[/quote]

Don’t get hung-up on vocabulary. Search for the correct ideation – the things described by the vocabulary.

The problem originates within the being of God.

God is all love.

God is all just.

This creates a problem.

If all-loving God, overflowing with love, creates free will beings who are less than God, then “before grace,” procedurally, we are garbage that does nothing but choose against God, because we have no good reason to not sin.

Outside of the impact of grace, all we want to do is sin, sin, sin, sin, sin.

We are pigs.

Now, for the justice in the all-just God, this is a problem. In effect, before grace, the justice of the all-just God says, “These pigs don’t deserve improvement so that they can shake My hand, in the Beatific Vision! I will NOT give them that for free! SOMEBODY’S got to pay for that grace!”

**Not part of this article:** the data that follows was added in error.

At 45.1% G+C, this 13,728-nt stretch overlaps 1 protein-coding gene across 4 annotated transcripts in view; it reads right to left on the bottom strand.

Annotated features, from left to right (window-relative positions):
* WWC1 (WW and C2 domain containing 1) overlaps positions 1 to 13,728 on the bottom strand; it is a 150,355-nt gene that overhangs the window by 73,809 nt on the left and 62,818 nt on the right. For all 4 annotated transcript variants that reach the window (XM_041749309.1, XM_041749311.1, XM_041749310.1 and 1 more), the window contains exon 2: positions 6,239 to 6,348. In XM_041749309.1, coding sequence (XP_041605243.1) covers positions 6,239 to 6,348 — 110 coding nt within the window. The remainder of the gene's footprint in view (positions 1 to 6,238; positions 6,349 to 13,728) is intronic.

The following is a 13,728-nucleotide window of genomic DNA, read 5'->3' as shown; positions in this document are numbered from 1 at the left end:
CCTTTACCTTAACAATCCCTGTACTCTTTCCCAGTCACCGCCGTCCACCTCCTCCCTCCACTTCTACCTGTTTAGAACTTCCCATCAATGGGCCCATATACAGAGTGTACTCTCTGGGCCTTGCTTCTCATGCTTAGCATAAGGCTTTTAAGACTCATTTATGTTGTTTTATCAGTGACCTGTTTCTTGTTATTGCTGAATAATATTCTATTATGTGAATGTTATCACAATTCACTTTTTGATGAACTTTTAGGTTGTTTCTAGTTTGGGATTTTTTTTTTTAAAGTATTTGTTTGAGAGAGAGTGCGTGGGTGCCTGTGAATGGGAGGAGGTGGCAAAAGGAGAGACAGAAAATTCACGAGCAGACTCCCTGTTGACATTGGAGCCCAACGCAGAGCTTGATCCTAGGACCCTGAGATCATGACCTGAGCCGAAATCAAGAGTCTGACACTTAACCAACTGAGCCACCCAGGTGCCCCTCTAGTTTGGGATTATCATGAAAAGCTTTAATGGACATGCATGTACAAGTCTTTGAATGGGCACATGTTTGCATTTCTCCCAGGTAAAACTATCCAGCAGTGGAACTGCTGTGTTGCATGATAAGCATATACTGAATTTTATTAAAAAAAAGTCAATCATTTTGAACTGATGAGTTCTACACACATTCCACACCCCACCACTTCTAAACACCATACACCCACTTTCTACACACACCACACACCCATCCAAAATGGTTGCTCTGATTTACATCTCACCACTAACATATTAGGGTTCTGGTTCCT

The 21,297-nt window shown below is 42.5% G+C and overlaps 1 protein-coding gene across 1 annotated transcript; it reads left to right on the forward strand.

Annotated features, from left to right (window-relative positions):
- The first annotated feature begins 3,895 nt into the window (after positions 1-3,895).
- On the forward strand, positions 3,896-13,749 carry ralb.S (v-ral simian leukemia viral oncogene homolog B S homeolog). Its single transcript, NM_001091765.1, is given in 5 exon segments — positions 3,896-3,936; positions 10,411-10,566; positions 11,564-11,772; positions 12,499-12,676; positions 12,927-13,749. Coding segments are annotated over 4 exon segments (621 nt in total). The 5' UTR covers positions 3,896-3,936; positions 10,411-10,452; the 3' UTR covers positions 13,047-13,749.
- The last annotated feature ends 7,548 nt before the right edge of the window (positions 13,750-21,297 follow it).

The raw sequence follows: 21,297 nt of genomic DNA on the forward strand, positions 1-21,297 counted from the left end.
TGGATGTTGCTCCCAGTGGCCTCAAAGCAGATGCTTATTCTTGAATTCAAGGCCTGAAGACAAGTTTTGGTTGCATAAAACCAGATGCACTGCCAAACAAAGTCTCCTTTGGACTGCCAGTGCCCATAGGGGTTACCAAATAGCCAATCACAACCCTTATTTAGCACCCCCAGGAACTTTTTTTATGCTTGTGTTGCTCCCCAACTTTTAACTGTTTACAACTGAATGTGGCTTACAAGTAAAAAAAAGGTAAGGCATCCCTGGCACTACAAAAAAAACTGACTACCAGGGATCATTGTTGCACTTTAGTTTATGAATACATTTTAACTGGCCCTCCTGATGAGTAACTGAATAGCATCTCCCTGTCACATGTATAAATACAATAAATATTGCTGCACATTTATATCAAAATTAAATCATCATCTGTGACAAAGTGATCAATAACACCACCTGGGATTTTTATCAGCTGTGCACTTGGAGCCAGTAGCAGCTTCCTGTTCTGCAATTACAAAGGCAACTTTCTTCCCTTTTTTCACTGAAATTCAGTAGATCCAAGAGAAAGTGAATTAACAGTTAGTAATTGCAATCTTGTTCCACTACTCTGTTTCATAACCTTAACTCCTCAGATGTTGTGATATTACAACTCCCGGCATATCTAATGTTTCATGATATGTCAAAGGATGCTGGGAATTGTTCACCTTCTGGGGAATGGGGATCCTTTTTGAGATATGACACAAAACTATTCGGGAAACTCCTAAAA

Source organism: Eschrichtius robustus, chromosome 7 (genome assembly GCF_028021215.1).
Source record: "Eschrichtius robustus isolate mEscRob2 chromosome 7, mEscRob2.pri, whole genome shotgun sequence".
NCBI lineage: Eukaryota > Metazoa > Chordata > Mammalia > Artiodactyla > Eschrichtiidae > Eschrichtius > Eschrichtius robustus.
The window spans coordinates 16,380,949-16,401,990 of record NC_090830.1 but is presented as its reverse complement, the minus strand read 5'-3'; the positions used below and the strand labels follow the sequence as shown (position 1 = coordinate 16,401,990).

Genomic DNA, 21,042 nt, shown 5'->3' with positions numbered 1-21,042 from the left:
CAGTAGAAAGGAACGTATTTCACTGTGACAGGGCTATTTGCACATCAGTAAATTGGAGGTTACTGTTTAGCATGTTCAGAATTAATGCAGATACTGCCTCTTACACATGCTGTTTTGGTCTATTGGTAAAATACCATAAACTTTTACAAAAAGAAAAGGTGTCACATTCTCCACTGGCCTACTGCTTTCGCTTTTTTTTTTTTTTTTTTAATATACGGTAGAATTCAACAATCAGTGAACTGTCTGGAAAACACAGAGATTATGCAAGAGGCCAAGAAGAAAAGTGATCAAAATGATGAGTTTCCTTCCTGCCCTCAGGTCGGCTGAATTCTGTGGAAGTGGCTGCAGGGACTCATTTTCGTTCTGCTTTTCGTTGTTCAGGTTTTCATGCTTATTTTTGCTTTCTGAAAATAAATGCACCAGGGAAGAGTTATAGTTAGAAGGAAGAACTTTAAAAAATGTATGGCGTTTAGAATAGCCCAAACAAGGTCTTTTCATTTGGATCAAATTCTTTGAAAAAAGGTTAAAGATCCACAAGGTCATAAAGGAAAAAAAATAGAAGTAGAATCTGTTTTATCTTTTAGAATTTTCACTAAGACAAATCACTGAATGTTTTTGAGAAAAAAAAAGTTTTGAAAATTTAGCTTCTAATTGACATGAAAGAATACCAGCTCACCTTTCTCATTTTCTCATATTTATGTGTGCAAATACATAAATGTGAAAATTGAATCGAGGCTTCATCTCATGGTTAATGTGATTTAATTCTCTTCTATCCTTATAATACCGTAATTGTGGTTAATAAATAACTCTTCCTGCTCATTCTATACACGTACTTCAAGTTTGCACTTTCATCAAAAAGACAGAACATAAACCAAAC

In response, the Son of God says, “I will! I’ll pay!”

God the Father responds, “I accept your loving offer! And I lovingly offer up this wonderful Son of Mine, Whom I love with something akin to desperation, to suffer and die at the hands of these pigs, to pay for the grace of the pigs’ salvation!”

So, God didn’t create the “grace.” His Son kind of created access to the grace, by truly purchasing it from God’s Own justice, by His suffering and death.

This purchased grace enables us to do what we won’t do, without it. It enables us to see the alternative of love, and it enables us to opt in favor of it without violating free will.

That is the explanation you seek.


#11